Discuss two non –viral strategies for the in-vivo delivery of genes into cells?
1. Successful treatment of genetic diseases by gene therapy is required for efficient delivery of “DNA” into specific cells, followed by safe and long term expression of the encoded gene product.
2. Problems with gene expression is associated with it been recognised as foreign material so when transferred into the cells is unstable. Stabilising the DNA in the cell prolongs the clinical effect in “vivo”. Stabilisation involves altering the backbone of the DNA which alters certain properties.
“PS” more stable
“MP” more easily crosses the lipid membrane, no repulsion form negative membrane.
“PNA” no phosphate associated, so not charged stronger interaction with DNA, stronger binding makes more stable and more stable towards enzymes.
3. In order for genes to be expressed they must reach the nucleus, but there is numerous obstacles to overcome. Limitations factors in therapeutic gene delivery can be extracellular such as undesired interactions with blood plasma proteins in the circulatory system, extracellular matrix proteins and with cells that are not intended delivery targets. A solution to this is the attachment of hydrophobic molecules such as “Polyethylene Glycol” or by encapsulating the vector either in a lipid vesicle.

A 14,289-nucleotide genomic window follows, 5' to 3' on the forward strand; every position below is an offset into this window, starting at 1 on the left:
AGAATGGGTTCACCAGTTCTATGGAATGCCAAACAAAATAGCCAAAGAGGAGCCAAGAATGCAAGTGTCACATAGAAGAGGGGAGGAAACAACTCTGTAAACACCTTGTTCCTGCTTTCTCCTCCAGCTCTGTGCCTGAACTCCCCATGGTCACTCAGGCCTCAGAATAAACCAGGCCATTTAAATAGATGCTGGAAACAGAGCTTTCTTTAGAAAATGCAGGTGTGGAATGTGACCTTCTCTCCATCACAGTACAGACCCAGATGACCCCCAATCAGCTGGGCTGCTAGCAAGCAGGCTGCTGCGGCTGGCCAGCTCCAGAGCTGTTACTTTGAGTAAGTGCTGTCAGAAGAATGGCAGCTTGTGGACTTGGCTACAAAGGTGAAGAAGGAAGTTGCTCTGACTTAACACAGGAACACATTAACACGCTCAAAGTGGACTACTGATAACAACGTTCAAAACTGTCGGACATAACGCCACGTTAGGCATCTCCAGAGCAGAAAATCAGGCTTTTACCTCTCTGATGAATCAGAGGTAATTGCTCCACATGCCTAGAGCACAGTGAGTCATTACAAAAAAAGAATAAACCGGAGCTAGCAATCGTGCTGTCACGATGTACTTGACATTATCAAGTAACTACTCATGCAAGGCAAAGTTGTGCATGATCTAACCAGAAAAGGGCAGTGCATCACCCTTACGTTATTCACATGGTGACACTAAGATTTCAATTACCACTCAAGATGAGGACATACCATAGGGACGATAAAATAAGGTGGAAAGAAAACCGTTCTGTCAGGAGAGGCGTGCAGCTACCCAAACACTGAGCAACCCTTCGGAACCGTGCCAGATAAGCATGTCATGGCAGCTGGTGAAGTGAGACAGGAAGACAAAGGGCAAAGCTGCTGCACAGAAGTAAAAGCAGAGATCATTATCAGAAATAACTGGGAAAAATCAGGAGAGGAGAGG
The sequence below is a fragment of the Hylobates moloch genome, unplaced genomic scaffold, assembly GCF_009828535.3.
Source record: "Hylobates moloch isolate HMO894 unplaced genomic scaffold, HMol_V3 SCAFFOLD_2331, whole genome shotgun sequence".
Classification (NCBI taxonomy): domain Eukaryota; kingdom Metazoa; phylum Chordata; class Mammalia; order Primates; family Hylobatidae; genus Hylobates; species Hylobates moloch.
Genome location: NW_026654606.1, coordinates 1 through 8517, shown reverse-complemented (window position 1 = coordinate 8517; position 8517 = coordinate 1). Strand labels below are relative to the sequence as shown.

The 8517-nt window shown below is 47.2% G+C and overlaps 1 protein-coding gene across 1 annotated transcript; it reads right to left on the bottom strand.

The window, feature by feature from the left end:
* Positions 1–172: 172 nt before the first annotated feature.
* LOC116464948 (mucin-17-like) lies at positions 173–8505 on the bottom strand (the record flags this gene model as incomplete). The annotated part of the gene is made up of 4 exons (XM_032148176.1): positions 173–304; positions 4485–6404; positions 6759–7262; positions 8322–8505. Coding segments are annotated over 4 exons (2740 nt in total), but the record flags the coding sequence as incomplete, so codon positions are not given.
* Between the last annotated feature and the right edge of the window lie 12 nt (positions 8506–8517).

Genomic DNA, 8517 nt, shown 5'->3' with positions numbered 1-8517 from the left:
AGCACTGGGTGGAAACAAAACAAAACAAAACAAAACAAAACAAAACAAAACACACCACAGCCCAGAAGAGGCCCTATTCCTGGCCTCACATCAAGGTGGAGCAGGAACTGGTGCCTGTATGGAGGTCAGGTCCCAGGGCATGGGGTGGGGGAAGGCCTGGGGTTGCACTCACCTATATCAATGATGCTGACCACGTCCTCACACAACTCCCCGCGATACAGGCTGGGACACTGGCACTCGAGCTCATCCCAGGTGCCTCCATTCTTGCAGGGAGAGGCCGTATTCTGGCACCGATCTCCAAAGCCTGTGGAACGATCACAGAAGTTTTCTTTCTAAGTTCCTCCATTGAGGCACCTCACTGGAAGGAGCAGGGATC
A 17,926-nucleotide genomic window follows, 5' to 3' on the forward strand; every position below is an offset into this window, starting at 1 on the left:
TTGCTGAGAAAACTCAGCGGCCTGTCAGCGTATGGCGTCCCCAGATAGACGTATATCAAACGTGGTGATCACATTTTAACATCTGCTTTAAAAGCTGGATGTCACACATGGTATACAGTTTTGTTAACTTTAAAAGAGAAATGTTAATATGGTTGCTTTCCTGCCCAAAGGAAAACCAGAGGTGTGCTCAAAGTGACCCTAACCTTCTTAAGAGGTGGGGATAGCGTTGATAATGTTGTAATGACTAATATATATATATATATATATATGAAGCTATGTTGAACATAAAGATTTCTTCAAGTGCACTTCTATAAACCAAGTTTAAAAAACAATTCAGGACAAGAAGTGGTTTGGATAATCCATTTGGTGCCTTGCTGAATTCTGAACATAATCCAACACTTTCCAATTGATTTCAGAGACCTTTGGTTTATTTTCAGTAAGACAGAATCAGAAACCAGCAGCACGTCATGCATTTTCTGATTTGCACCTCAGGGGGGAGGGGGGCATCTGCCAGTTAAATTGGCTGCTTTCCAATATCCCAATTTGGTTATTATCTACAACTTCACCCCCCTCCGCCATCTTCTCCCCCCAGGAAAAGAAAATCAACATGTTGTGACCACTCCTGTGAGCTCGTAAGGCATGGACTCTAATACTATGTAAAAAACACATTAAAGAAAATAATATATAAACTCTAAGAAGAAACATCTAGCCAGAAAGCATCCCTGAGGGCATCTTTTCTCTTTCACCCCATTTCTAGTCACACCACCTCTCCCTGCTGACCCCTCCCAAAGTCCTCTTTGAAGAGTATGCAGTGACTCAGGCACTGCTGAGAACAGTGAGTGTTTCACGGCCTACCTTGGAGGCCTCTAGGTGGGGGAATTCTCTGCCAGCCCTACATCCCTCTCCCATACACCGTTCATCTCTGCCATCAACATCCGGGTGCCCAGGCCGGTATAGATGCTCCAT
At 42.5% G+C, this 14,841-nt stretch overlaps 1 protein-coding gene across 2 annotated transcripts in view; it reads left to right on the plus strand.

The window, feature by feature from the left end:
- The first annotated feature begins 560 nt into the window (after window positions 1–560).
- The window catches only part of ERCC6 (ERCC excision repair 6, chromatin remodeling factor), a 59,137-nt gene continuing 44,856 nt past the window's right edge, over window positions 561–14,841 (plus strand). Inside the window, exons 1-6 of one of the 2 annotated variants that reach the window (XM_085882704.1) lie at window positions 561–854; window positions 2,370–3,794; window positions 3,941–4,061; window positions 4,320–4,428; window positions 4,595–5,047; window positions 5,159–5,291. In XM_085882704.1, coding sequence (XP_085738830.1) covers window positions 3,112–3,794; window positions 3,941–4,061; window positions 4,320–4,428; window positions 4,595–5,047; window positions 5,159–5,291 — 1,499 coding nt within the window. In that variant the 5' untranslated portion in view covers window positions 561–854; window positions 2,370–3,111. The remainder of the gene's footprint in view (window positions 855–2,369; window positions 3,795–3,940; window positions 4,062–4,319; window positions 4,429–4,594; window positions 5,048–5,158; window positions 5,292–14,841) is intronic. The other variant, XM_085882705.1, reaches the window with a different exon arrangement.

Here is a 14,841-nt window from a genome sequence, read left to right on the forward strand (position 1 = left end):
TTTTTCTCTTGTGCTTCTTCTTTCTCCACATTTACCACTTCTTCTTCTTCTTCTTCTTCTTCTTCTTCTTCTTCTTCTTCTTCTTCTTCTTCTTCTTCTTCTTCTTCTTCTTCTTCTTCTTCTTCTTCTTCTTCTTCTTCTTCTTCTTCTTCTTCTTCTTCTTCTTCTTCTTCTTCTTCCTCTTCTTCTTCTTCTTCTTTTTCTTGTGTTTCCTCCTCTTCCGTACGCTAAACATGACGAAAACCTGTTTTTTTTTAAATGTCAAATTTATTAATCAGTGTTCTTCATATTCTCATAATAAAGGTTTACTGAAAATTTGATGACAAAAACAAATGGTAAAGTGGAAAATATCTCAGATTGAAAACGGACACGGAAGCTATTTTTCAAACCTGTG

4. Other barriers to gene delivery or intracellular delivery barriers in the form of the “Endosomal membrane,” “entrapment within the endosome/lysosme vesicles.” After entry into the cell by endocytosis, the vector/DNA complex must exit from the endosome to escape degradation through the lysosomal pathway. A solution to this is to destabilise the endosome via an osmotic imbalance created by the so called “Proton Sponge Effect” in which more an more ions are pumped into the endosome in an effort to acidify it against the large backdrop of the basic polymeric vector. The nuclear envelope which encapsulates the nucleus is an effective barrier to...